Brewing Craft Beer With CRISPR, Not Hops
By eliminating hops, brewers can make a more sustainable product. But are consumers ready for bioengineered beer?
Craft beer is big business. One out of every eight beers sold in the United States in 2016 was a craft beer, defined as beer made using traditional fermentation methods by relatively small, independent breweries. But the explosive popularity of craft beer has also driven up demand for hops, the dried flower of a weed-like climbing plant that gives many craft beers their brightly bitter, citrusy flavor.
Popular craft beer varieties like India Pale Ale use six times as many hops per volume than conventional lagers. Not only has the skyrocketing demand for hops affected the crop’s price — nearly doubling from $2.99 a pound in 2007 to $5.92 a pound in 2017 — but it’s also putting a strain on the environment. A thirsty hop field soaks up 50 pints of water for every pint of craft beer.
Now a team of beer-loving scientists from the University of California, Berkeley believes they’ve discovered a way to brew hop-heavy craft beers without sacrificing sustainability. The researchers used the genome-editing tool CRISPR-CAS9 to engineer a strain of brewer’s yeast that recreates hops’ unique flavor without using any actual hops, according to an article published in Nature Communications.
Charles Denby is a biochemist at UC Berkeley, co-first author of the paper, and founder of Berkeley Brewing Science, a beer startup that hopes to offer breweries a more sustainable way to brew hop-forward craft beers using genetically engineered yeast.
Denby told Seeker that he stumbled into brewing science through a combination of his Ph.D. research into sustainable biofuels and a weekend home-brewing hobby. He did his postdoctoral work in the lab of Jay Keasling, a pioneer of engineering microbes that consume renewable feedstock and spit out useful chemicals like diesel fuel or fragrance molecules for the cosmetics industry.
Reading up on the chemistry of hops, Denby figured out that the flavor molecules that give hops their grapefruity taste belong to the same class of molecules, known as terpenes, that he was already producing in Keasling’s lab.
“When you open a bottle of craft beer, or pour it from a tap, these terpene molecules will volatilize and hit your nose and hit your palette, and that’s why they impart such strong flavors,” said Denby.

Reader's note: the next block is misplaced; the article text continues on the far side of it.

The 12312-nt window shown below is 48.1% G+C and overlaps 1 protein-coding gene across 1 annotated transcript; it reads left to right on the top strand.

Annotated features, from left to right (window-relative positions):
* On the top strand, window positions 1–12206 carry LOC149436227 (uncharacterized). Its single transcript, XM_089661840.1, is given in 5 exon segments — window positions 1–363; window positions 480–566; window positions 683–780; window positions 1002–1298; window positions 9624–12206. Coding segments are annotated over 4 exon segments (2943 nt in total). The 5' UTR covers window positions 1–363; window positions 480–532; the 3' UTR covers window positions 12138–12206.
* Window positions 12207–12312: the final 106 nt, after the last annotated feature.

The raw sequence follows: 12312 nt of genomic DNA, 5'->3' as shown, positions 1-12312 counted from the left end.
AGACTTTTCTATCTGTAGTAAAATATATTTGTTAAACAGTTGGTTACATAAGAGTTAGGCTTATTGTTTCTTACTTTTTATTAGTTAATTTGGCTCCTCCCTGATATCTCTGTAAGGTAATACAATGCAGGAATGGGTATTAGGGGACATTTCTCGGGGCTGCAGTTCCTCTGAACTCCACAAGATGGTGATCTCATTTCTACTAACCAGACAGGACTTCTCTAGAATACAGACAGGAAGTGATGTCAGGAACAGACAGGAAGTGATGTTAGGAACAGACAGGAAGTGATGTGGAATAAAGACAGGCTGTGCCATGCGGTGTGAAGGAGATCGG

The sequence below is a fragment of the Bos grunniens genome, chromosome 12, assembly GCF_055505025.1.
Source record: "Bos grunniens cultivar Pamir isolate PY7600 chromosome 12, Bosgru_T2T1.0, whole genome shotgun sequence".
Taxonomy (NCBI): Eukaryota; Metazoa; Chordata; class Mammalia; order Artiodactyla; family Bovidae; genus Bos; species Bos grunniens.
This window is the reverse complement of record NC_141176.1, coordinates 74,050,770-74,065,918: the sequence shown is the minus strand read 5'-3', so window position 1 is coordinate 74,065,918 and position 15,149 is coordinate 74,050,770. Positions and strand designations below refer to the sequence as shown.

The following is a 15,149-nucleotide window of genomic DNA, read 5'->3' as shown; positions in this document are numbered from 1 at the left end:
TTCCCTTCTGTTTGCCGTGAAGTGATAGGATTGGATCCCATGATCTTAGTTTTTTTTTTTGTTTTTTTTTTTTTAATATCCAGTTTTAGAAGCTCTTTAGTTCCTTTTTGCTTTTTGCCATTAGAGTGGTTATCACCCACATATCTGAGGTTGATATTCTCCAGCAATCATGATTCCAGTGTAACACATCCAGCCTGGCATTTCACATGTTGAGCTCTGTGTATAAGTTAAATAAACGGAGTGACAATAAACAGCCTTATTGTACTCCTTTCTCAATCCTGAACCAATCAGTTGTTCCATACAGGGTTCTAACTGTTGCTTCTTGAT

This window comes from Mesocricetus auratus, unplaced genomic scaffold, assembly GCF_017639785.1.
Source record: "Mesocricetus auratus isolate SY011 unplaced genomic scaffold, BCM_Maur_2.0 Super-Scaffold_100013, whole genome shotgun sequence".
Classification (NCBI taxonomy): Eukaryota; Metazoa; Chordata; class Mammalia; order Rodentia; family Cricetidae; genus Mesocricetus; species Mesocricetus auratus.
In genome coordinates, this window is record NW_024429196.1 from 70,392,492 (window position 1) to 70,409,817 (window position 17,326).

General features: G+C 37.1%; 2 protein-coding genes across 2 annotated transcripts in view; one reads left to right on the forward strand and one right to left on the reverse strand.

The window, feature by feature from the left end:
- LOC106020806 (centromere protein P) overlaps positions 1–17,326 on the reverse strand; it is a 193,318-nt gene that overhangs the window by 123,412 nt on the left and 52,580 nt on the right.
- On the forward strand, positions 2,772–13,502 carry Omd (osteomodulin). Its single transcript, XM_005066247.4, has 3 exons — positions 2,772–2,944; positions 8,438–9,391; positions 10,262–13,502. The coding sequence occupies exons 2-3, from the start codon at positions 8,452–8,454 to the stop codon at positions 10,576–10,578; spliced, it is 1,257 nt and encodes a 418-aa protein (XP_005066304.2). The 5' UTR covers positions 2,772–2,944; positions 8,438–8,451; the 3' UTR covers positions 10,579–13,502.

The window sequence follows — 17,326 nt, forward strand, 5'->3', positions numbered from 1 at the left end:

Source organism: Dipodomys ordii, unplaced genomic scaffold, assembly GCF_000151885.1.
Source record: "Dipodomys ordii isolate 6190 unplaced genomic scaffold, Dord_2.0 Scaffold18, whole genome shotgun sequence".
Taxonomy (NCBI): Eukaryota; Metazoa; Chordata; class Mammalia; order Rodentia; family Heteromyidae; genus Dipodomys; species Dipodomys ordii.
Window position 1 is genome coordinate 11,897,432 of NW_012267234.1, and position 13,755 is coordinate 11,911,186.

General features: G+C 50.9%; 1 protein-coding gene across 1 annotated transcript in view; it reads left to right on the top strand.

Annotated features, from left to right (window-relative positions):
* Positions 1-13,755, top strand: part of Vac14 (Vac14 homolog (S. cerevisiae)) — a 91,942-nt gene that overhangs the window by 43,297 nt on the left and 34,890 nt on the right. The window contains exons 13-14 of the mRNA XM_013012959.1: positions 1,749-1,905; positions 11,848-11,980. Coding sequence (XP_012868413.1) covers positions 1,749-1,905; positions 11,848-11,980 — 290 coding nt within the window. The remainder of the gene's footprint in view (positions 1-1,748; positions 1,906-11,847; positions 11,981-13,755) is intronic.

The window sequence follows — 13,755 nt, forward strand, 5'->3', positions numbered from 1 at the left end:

Two terpene molecules in particular are found in abundance in the essential oils that give hops their zesty, bitter taste: linalool and geraniol. With his bioengineering experience, Denby knew that it was possible, though difficult, to isolate the genes that code for those two flavor molecules and insert them into brewer’s yeast, the microbe responsible for fermenting barley into beer.
Denby couldn’t steal the genes directly from hops, because plant geneticists don’t know which snippets of hops DNA code for those flavor molecules. Instead, he and his research partner Rachel Li copied genes from mint and basil that encode for the enzymes that produce linalool and geraniol.
Then it was time to let CRISPR do its thing. The Berkeley researchers created a DNA package that included the mint and basil genes plus some yeast genes that acted as “promoters” controlling the amount of each enzyme that would be produced during fermentation. The package was inserted into the genome of standard brewer’s yeast using CRISPR’s genetic “scissors.”
Denby and Li didn’t just engineer one strain of hoppy yeast. They created 48 different varieties, each with a different combination of promoters that activated the enzymes at different levels and different times in the fermentation process. They then brewed 48 tiny test batches of beer to measure the amount of the flavor molecules in the final product.
Once they picked the four top varieties, it was time for the taste test.
The Berkeley team brought their engineered beer to the Lagunitas Brewing Company in Petaluma, California, where 27 brewery employees sat down for a blind taste test between the yeast-only brews and traditional craft beers made with hops. The pros found the CRISPR beer to be even hoppier than the traditional craft beer, citing notes of “Fruit Loops” and “orange blossom.”
“That was a really surprising and fun finding,” said Denby.
Denby’s startup, Berkeley Brewing Science, is busy developing more flavor combinations that can be engineered into common brewer’s yeast. But Denby acknowledges that consumers who are already wary of genetically modified foods might be hesitant to embrace a bioengineered beverage.
“In most brewing processes, you can actually purify the yeast out of the beer, so the yeast is a processing agent as opposed to an ingredient,” said Denby. “The end product doesn’t have any genetically modified material in it.”
Denby also points to studies showing that Millennials who understand biotechnology are more willing than the general population to purchase GM foods and beverages.
Maybe they just need to call it Save the Planet IPA.